Weight Training at Over 50
Weight training is a pastime more often associated with people in their teens and 20s, and many older people may opt for lighter, lower-impact activities such as walking and swimming for their exercise choices. However, weight training can provide many benefits for people over 50, although there are certain recommendations you should follow for weight training to be effective and safe. You should also consult your doctor before beginning any new exercise program.
Consequences of Aging
As you age, a certain amount of degeneration will occur in many structures within the body. Two of the most common symptoms associated with aging are muscles loss and bone loss. While these might sound harmless, and you may see them as an inevitable part of getting older, they can actually lead to further conditions, such as osteoporosis, and cause poor posture, injuries, and muscle and joint pain.
Weight training can help to increase bone density and muscle strength in people of any age, but in over-50s it is particularly important, as it reduces the effects of aging. Weight training also increases the body’s store of proteins and metabolites, which help to stabilize the immune system, fitness author Will Brink explains on his website. Elderly people who weight-train have higher numbers of proteins and metabolites, which can help to improve recovery after major traumas, such as surgery. Including certain exercises for the upper back, core and hips can also improve posture, which tends to deteriorate as you get older.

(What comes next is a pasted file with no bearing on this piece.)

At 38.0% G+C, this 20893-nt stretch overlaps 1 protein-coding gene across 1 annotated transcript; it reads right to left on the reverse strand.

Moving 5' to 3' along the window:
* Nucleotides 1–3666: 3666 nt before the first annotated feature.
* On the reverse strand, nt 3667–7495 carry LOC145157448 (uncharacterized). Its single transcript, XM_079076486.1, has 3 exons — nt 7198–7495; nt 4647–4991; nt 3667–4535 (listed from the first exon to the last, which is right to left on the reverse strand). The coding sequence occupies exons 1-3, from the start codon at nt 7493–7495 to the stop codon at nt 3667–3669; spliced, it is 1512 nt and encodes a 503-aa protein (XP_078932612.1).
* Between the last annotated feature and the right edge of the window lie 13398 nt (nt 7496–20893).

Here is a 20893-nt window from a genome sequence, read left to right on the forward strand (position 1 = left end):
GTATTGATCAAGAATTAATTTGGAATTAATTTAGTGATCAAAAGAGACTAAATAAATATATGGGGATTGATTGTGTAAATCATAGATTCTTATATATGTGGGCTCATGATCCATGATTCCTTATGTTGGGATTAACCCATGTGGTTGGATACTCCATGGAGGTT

While the traditional way of thinking was that people over 50 couldn’t build muscle, and that it was better for over-50s to do a higher number of repetitions with a light weight, this is not accurate, the ShapeFit website reports. Your aim should be to build a good blend of strength, muscle and endurance, so include some strength work in the one-to-six-repetition range, some hypertrophy (muscle-building) work in the seven-to-12-rep range, and some endurance work, performing more than 12 repetitions per set. Aim to weight-train two to three times per week, on non-consecutive days, and include an exercise for the legs, back, chest and core in each session.
When starting a weight-training regimen, you might wish to recruit a personal trainer or gym instructor to help you learn exercise techniques. Remember to always work within your limitations, and don’t use weights which are too heavy for you, or cause you to lift with poor form. But don’t be afraid to increase the weight if it’s too easy, either. Get regular checkups from your doctor, and ensure you eat a healthy diet to get the most out of your training.
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